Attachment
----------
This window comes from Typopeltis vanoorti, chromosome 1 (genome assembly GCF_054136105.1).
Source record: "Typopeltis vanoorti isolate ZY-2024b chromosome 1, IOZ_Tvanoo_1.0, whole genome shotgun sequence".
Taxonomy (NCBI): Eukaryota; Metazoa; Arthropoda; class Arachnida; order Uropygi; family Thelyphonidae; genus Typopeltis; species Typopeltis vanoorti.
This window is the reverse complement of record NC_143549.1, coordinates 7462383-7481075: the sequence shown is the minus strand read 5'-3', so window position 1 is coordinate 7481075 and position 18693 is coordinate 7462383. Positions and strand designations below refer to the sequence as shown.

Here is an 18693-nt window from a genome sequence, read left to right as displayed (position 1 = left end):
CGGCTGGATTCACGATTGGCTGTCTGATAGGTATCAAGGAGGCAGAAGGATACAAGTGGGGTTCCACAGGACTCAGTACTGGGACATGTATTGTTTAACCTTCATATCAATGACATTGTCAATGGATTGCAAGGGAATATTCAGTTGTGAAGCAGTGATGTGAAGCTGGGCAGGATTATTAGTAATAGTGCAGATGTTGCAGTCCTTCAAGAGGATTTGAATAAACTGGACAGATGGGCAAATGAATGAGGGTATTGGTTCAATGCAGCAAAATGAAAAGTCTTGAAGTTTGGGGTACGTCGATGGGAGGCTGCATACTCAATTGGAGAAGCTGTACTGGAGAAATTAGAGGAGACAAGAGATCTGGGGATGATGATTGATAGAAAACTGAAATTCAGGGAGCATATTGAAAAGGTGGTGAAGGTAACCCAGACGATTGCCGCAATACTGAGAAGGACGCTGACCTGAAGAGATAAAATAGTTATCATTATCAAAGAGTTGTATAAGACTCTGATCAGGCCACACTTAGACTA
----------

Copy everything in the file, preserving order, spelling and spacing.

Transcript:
This window comes from Typopeltis vanoorti, chromosome 1 (genome assembly GCF_054136105.1).
Source record: "Typopeltis vanoorti isolate ZY-2024b chromosome 1, IOZ_Tvanoo_1.0, whole genome shotgun sequence".
Taxonomy (NCBI): Eukaryota; Metazoa; Arthropoda; class Arachnida; order Uropygi; family Thelyphonidae; genus Typopeltis; species Typopeltis vanoorti.
This window is the reverse complement of record NC_143549.1, coordinates 7462383-7481075: the sequence shown is the minus strand read 5'-3', so window position 1 is coordinate 7481075 and position 18693 is coordinate 7462383. Positions and strand designations below refer to the sequence as shown.

Here is an 18693-nt window from a genome sequence, read left to right as displayed (position 1 = left end):
CGGCTGGATTCACGATTGGCTGTCTGATAGGTATCAAGGAGGCAGAAGGATACAAGTGGGGTTCCACAGGACTCAGTACTGGGACATGTATTGTTTAACCTTCATATCAATGACATTGTCAATGGATTGCAAGGGAATATTCAGTTGTGAAGCAGTGATGTGAAGCTGGGCAGGATTATTAGTAATAGTGCAGATGTTGCAGTCCTTCAAGAGGATTTGAATAAACTGGACAGATGGGCAAATGAATGAGGGTATTGGTTCAATGCAGCAAAATGAAAAGTCTTGAAGTTTGGGGTACGTCGATGGGAGGCTGCATACTCAATTGGAGAAGCTGTACTGGAGAAATTAGAGGAGACAAGAGATCTGGGGATGATGATTGATAGAAAACTGAAATTCAGGGAGCATATTGAAAAGGTGGTGAAGGTAACCCAGACGATTGCCGCAATACTGAGAAGGACGCTGACCTGAAGAGATAAAATAGTTATCATTATCAAAGAGTTGTATAAGACTCTGATCAGGCCACACTTAGACTA